Michael Dietz

Becoming Jeff Gannon

When James Dale Guckert gave notice to his employers at Karmak, a West Chester, Pa. large-vehicle body shop, at the end of 2001, no one found any drama in the event. After nearly three years as manager of Karmak's small office, JD wanted to move on; he was going to find work in Washington, D.C., he told his boss. He didn't say what kind of work, and there seemed no particular reason to ask; he'd been an office manager before Karmak; he would probably be one again.

Barely a year later, in January 2003, Jeff Gannon is seen on video attending a State Department press briefing. He authored opinion pieces published on a number of conservative web sites, and his byline was set to appear on Bobby Eberle's GOPUSA News, whose parent organization would, just a month later, list him as a director. He was a hustler, an aggressive networker, a figure in the D.C. Free Republic community. From out of nowhere -- no history in journalism, no apparent interest in it -- Jeff Gannon was a right-wing up-and-comer.

When J. D. Guckert exited the confines of the western Philadelphia suburbs where he had lived most of his adult life, to emerge rechristened as Jeff Gannon of the D.C. press corps, he did more than just adopt a pseudonym. He acquired an identity and a sense of purpose. From one perspective, he was playing out the classic narrative of American reinvention: a big new self in a big new place, the old, failed self sloughed off and forgotten. From another perspective, he was tracing a darker but no less familiar American arc: that of the man of no fixed character, the enlistee without an army, ready to shape himself to the needs of whatever cause might promise to give his own life shape.

Through the fog of Guckert's various personas -- JD, Bulldog, The Conservative Guy, "Jeff Gannon," some overlapping, some contradictory -- the process of his enlistment in the right-wing noise machine is teasingly difficult to make out. We can trace his life up to the brink of the change, and we can watch him emerge a few months later on the other side, but motives and occasions -- how the machine found him, or he it -- are still dim. Where did JD acquire ambition and political commitment? How was he funded during the year of his transition? (How, for that matter, is he being funded now?) We have a lot to learn about becoming Gannon: but in a relatively short time we have passed (to paraphrase a prominent American philosopher) from a landscape of unknowns to one of known unknowns. Here are the shapes we can see today.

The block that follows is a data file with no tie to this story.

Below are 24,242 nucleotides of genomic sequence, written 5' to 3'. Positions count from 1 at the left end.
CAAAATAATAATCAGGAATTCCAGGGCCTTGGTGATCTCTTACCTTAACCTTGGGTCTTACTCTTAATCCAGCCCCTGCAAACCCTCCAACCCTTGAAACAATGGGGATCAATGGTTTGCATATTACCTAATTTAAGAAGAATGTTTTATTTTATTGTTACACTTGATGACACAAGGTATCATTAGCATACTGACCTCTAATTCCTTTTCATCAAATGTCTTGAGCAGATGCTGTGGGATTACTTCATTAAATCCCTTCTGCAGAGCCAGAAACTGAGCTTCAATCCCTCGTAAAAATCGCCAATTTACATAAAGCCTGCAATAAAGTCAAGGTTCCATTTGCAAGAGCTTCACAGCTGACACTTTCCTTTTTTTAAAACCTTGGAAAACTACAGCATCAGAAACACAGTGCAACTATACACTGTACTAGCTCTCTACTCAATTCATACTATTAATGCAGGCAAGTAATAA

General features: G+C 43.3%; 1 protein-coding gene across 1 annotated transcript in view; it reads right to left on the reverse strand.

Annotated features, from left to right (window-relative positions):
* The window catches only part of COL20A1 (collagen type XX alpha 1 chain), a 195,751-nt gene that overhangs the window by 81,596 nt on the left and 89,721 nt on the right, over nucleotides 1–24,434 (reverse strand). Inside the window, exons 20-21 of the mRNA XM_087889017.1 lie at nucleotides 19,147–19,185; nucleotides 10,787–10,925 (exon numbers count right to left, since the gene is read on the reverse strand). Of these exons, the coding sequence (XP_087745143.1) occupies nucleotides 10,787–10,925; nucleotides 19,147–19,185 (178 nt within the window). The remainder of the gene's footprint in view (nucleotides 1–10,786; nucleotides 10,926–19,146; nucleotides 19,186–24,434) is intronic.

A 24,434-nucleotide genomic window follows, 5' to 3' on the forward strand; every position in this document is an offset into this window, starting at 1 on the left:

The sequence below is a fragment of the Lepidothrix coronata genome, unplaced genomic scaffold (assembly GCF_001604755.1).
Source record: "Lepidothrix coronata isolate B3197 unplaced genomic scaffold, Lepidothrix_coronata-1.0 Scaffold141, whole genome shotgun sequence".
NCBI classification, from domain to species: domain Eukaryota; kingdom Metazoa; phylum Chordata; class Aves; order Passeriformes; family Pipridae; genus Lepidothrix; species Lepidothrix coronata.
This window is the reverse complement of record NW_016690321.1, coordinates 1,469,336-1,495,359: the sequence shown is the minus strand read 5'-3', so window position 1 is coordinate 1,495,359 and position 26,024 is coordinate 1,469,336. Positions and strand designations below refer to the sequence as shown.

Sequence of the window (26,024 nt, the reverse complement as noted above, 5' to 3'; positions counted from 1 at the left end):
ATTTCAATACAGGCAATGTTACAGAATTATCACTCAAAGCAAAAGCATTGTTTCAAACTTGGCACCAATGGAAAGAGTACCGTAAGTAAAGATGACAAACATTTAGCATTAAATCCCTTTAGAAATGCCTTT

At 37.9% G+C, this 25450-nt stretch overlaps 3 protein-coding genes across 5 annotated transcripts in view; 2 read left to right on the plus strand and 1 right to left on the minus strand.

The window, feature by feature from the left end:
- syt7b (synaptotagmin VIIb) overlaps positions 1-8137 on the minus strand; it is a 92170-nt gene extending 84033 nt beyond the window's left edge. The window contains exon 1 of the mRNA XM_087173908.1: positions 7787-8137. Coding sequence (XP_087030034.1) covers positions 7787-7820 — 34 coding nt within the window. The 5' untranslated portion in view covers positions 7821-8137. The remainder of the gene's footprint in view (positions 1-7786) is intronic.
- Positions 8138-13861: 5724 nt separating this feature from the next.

JD in the valley

To all appearances, JD Guckert had found a home. West Chester, Pa. straddles two worlds: on the westernmost edge of Philadelphia's suburban belt, it boasts a sizeable university and the studios of home-shopping giant QVC; on the threshold of the Brandywine Valley, it breathes the air of a historic territory of the American Revolution, still largely rural, a significant tourist destination. JD moved here in 1975, from his childhood home in northwestern Pennsylvania's Conneaut Lake, to attend West Chester College (now West Chester University), and once in the area he stuck. The roots he put down may not have been deep, but they certainly seemed lasting.

Graduating in 1980 with a social sciences degree and a Pennsylvania teaching certificate, JD began an aimless, two-decade course through a succession of decent but small-time jobs, a course that seems to have moved him no farther afield than the regional center of Wilmington, DE, at the southern end of the Brandywine Valley, where he soon settled in to live. He worked as a landscaper; he claimed to have taught high school for a time. Most of his working life was spent managing operations in a couple of liquor distributorships in the region.

Recollections of JD are uniformly positive, but colorless: he is polite, affable, well-spoken, a good employee. He was out enough, at least on one side of his life, to play for a bar-sponsored team in a gay Philadelphia softball league; he was closeted enough, on another, to be seen occasionally bringing a girl with him to office parties. He was quiet, though not apparently close-mouthed or secretive, and did not discuss his personal life with his fellow workers.

In a mission statement published on Guckert's Conservative Guy web site in 2002, he tells us that:

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